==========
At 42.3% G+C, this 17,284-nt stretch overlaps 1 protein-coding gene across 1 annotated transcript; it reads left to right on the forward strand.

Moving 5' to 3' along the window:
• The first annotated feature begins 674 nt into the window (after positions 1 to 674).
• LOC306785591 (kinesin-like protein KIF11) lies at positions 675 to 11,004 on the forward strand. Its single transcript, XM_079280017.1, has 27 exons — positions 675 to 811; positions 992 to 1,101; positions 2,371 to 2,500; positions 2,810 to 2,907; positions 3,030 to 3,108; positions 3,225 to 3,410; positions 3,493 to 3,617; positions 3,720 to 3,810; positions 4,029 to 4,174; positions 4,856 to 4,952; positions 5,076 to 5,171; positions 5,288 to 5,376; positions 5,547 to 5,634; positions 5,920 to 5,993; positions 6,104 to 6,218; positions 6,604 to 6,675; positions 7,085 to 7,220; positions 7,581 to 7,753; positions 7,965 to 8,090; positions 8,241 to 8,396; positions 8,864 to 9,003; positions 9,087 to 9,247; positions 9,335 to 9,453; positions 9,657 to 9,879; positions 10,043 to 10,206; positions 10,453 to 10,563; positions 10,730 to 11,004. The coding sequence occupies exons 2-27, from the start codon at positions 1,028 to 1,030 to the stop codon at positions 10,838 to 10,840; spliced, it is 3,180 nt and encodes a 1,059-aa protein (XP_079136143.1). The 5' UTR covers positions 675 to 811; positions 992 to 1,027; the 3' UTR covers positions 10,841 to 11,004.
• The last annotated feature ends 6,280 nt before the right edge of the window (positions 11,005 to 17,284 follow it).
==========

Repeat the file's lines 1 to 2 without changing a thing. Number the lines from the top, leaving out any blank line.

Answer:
At 42.3% G+C, this 17,284-nt stretch overlaps 1 protein-coding gene across 1 annotated transcript; it reads left to right on the forward strand.

Moving 5' to 3' along the window: